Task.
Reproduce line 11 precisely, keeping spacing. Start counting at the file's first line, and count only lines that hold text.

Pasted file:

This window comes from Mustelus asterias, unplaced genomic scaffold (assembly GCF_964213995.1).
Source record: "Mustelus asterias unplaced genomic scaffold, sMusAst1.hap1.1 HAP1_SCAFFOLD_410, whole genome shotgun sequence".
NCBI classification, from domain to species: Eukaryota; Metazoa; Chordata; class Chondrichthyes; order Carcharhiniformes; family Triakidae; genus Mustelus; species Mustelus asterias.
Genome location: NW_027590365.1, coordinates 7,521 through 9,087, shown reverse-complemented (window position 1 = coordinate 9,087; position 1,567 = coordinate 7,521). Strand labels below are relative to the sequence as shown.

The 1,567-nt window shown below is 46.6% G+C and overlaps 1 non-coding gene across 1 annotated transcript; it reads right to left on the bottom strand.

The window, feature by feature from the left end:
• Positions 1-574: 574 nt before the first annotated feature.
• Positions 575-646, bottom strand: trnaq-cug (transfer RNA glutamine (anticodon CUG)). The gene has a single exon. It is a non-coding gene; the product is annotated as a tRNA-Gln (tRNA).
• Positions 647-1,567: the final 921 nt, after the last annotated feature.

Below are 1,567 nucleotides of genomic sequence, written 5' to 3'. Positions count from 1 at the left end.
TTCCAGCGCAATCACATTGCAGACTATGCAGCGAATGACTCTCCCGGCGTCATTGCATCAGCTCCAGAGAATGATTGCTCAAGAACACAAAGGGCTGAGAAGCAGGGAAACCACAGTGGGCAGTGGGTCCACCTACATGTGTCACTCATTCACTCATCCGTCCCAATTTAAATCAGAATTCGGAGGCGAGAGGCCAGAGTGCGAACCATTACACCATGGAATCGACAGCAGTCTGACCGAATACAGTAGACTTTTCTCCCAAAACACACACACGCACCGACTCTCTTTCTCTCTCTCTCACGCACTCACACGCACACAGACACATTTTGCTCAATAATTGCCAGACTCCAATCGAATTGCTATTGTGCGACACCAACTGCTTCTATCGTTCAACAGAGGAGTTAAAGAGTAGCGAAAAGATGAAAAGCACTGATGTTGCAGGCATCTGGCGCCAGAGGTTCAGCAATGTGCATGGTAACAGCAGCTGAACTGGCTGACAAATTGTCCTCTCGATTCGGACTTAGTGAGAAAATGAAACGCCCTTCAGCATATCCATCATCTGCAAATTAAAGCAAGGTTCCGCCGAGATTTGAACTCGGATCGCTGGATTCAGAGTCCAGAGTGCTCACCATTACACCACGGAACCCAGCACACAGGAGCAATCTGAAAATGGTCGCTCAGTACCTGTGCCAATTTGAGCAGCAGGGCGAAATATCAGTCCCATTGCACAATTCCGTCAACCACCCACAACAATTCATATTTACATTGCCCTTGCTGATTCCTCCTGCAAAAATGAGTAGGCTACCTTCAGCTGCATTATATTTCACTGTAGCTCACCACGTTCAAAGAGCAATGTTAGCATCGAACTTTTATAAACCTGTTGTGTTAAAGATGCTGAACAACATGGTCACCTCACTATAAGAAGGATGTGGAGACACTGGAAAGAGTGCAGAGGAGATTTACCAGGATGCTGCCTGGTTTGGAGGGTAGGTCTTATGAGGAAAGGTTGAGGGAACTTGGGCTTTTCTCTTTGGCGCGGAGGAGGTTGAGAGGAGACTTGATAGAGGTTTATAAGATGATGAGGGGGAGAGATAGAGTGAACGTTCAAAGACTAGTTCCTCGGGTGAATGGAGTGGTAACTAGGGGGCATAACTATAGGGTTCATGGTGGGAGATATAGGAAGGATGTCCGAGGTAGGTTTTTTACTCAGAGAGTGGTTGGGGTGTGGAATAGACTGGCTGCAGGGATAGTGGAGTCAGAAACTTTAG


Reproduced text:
TTCCAGCGCAATCACATTGCAGACTATGCAGCGAATGACTCTCCCGGCGTCATTGCATCAGCTCCAGAGAATGATTGCTCAAGAACACAAAGGGCTGAGAAGCAGGGAAACCACAGTGGGCAGTGGGTCCACCTACATGTGTCACTCATTCACTCATCCGTCCCAATTTAAATCAGAATTCGGAGGCGAGAGGCCAGAGTGCGAACCATTACACCATGGAATCGACAGCAGTCTGACCGAATACAGTAGACTTTTCTCCCAAAACACACACACGCACCGACTCTCTTTCTCTCTCTCTCACGCACTCACACGCACACAGACACATTTTGCTCAATAATTGCCAGACTCCAATCGAATTGCTATTGTGCGACACCAACTGCTTCTATCGTTCAACAGAGGAGTTAAAGAGTAGCGAAAAGATGAAAAGCACTGATGTTGCAGGCATCTGGCGCCAGAGGTTCAGCAATGTGCATGGTAACAGCAGCTGAACTGGCTGACAAATTGTCCTCTCGATTCGGACTTAGTGAGAAAATGAAACGCCCTTCAGCATATCCATCATCTGCAAATTAAAGCAAGGTTCCGCCGAGATTTGAACTCGGATCGCTGGATTCAGAGTCCAGAGTGCTCACCATTACACCACGGAACCCAGCACACAGGAGCAATCTGAAAATGGTCGCTCAGTACCTGTGCCAATTTGAGCAGCAGGGCGAAATATCAGTCCCATTGCACAATTCCGTCAACCACCCACAACAATTCATATTTACATTGCCCTTGCTGATTCCTCCTGCAAAAATGAGTAGGCTACCTTCAGCTGCATTATATTTCACTGTAGCTCACCACGTTCAAAGAGCAATGTTAGCATCGAACTTTTATAAACCTGTTGTGTTAAAGATGCTGAACAACATGGTCACCTCACTATAAGAAGGATGTGGAGACACTGGAAAGAGTGCAGAGGAGATTTACCAGGATGCTGCCTGGTTTGGAGGGTAGGTCTTATGAGGAAAGGTTGAGGGAACTTGGGCTTTTCTCTTTGGCGCGGAGGAGGTTGAGAGGAGACTTGATAGAGGTTTATAAGATGATGAGGGGGAGAGATAGAGTGAACGTTCAAAGACTAGTTCCTCGGGTGAATGGAGTGGTAACTAGGGGGCATAACTATAGGGTTCATGGTGGGAGATATAGGAAGGATGTCCGAGGTAGGTTTTTTACTCAGAGAGTGGTTGGGGTGTGGAATAGACTGGCTGCAGGGATAGTGGAGTCAGAAACTTTAG